Highway 240 loops through the Badlands National Park in South Dakota. I took this photo near the entrance to the park. The geological formations of The Badlands are amazing to look at, but in this frame, I was looking at the winding road ahead. The entire thirty-mile loop is scenic winding roads with turnouts every half mile or so.
If I had a motorcycle, this is where I'd ride. The road has everything, curves, hills, and of course scenery. When I came through here, it was a couple of weeks before Sturgis, and already groups of bikers were riding in that direction. I met one biker from Montreal when I took this photo. We chatted for a while because we were both into photography.
In these grassy plains are hundreds, if not thousands, of prairie dogs. We'd stop along the side of the road and watch their antics; it was a regular circus. We continued down the road, eventually arriving in Rapid City. That night we had a massive thunderstorm, like those we get in Florida. It made me think about the constant erosion of this landscape as well as all those groundhogs hiding in their burrows.
The other day my wife and I played nine holes at a local course. I'm not a good golfer, but it doesn't mean I won't bring my camera. As we were waiting for the group ahead, I grabbed this photo of a water hazard at the third tee.
During the week I rarely get out during the day. That's a shame because the first part of the day is when we get these puffy clouds. Florida is hot as hell, and somehow that creates these evenly spaced clouds. But I digress, when I squint my eyes the reflections on the water reminded me of a kaleidoscope, and that's why I took this photo.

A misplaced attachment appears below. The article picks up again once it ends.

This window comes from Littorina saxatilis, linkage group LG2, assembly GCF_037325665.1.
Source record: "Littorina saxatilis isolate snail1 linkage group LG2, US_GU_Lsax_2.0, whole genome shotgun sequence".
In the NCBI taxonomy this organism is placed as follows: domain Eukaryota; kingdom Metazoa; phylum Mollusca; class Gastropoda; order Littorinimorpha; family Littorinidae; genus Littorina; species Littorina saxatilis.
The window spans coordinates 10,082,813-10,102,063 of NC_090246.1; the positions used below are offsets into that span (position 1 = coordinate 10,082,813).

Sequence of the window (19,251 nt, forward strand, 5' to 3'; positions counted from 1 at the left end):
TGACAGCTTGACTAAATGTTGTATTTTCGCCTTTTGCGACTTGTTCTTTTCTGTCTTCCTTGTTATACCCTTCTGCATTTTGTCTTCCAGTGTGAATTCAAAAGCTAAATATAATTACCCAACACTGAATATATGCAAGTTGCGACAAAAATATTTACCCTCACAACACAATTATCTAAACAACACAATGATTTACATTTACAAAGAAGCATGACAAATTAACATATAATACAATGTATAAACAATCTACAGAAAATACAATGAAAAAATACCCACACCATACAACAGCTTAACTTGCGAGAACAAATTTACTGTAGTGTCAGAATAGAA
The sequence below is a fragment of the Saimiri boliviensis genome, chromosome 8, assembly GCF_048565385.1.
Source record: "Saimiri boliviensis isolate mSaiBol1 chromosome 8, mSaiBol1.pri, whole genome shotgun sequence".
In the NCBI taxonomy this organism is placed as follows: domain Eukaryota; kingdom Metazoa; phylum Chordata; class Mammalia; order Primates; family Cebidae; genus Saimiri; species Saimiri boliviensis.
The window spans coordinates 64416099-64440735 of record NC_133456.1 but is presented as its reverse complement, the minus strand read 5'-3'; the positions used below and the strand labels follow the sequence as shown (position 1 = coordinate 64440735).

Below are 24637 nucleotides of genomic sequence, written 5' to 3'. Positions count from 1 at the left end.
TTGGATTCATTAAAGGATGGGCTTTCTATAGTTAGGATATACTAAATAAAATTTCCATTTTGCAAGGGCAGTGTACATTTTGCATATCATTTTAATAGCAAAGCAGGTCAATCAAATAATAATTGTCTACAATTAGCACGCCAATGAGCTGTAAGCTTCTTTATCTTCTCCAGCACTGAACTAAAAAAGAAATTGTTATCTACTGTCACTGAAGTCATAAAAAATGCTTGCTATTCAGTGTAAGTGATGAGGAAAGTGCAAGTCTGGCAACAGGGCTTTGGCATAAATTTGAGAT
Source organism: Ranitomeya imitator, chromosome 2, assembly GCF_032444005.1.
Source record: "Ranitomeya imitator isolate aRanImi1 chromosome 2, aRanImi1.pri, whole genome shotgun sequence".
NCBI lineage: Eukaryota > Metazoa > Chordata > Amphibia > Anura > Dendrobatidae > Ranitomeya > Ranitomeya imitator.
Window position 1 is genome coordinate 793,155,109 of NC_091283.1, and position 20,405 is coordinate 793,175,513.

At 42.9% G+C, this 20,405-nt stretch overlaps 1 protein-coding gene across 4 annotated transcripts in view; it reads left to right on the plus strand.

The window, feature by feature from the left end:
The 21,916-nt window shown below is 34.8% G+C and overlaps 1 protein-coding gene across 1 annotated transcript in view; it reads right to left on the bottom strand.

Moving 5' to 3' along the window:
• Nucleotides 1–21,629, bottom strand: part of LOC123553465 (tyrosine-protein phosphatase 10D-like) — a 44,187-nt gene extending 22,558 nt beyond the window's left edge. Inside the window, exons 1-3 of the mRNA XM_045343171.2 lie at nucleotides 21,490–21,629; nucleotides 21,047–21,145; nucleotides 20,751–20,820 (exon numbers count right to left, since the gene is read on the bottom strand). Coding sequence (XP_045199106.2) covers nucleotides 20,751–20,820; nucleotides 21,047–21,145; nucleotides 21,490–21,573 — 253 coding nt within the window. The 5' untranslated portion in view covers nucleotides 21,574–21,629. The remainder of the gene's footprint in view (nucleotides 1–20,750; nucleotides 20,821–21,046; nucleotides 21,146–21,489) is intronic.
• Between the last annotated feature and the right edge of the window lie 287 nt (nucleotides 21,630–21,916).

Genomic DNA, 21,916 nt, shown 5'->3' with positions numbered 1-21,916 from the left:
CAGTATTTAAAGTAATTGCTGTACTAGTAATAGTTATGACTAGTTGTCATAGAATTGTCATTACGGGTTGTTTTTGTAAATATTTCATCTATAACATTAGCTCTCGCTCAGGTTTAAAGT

The thing about the golf course ponds in Florida is they nearly all have alligators. We didn't see any in this one, but in two others we did. When I first came to Florida, it was a little freaky, but now I'm used to it. They do their thing, and we continue hitting little white balls. But if the ball goes into the water hazard, it's not advisable to fish it out. I'm just saying.
Here is a series of shots I took last year when in NYC. I walked to Times Square late at night in the pouring rain. While that may not sound fun, it's an excellent time to do street photography. The combination of lights, reflections, and umbrellas create scenes that are fun to watch, in a people-watching kind of way.
Because of the rain and the late hour, there were far fewer people out than usual. If you've ever been to Times Square then you know that's rare. It meant I was able to capture little vignettes without too many distractions. Each of these photos tells a different story from that evening. It is up to you the viewer to imagine what that story is.
As the name of the series suggests, I've employed a vignette technique to each of these images to draw attention to the people. The setting, while electric, is only that, a setting. Each story is as different as the people that inhabit them.